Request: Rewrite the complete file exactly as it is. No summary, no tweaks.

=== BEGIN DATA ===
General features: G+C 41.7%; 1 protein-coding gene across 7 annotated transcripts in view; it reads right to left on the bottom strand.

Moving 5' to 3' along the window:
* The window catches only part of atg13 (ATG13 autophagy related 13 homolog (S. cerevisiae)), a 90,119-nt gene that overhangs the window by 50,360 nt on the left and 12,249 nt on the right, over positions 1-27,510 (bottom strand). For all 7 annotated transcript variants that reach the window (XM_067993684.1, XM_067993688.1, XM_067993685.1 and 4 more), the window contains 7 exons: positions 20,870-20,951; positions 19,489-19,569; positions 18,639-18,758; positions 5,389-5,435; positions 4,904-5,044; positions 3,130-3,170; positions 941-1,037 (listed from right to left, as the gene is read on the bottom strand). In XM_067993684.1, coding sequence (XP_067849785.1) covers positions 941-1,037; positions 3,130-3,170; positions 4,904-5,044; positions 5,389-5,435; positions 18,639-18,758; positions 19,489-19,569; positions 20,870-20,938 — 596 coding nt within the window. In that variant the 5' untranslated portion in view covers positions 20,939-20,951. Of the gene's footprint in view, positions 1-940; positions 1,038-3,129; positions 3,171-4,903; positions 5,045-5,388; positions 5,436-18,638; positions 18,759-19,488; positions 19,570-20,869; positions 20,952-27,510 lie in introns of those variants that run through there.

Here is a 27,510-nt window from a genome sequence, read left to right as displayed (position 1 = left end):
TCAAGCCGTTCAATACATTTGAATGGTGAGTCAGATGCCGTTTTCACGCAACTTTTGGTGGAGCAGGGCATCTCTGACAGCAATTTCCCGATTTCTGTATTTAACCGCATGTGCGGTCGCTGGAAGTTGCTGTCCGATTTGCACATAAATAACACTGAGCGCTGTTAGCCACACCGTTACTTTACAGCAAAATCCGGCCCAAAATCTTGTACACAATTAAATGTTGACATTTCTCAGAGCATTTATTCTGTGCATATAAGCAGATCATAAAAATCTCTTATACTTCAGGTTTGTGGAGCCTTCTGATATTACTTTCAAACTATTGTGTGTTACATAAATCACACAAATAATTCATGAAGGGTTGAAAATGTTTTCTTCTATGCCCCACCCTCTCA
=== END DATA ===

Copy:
General features: G+C 41.7%; 1 protein-coding gene across 7 annotated transcripts in view; it reads right to left on the bottom strand.

Moving 5' to 3' along the window:
* The window catches only part of atg13 (ATG13 autophagy related 13 homolog (S. cerevisiae)), a 90,119-nt gene that overhangs the window by 50,360 nt on the left and 12,249 nt on the right, over positions 1-27,510 (bottom strand). For all 7 annotated transcript variants that reach the window (XM_067993684.1, XM_067993688.1, XM_067993685.1 and 4 more), the window contains 7 exons: positions 20,870-20,951; positions 19,489-19,569; positions 18,639-18,758; positions 5,389-5,435; positions 4,904-5,044; positions 3,130-3,170; positions 941-1,037 (listed from right to left, as the gene is read on the bottom strand). In XM_067993684.1, coding sequence (XP_067849785.1) covers positions 941-1,037; positions 3,130-3,170; positions 4,904-5,044; positions 5,389-5,435; positions 18,639-18,758; positions 19,489-19,569; positions 20,870-20,938 — 596 coding nt within the window. In that variant the 5' untranslated portion in view covers positions 20,939-20,951. Of the gene's footprint in view, positions 1-940; positions 1,038-3,129; positions 3,171-4,903; positions 5,045-5,388; positions 5,436-18,638; positions 18,759-19,488; positions 19,570-20,869; positions 20,952-27,510 lie in introns of those variants that run through there.

Here is a 27,510-nt window from a genome sequence, read left to right as displayed (position 1 = left end):
TCAAGCCGTTCAATACATTTGAATGGTGAGTCAGATGCCGTTTTCACGCAACTTTTGGTGGAGCAGGGCATCTCTGACAGCAATTTCCCGATTTCTGTATTTAACCGCATGTGCGGTCGCTGGAAGTTGCTGTCCGATTTGCACATAAATAACACTGAGCGCTGTTAGCCACACCGTTACTTTACAGCAAAATCCGGCCCAAAATCTTGTACACAATTAAATGTTGACATTTCTCAGAGCATTTATTCTGTGCATATAAGCAGATCATAAAAATCTCTTATACTTCAGGTTTGTGGAGCCTTCTGATATTACTTTCAAACTATTGTGTGTTACATAAATCACACAAATAATTCATGAAGGGTTGAAAATGTTTTCTTCTATGCCCCACCCTCTCA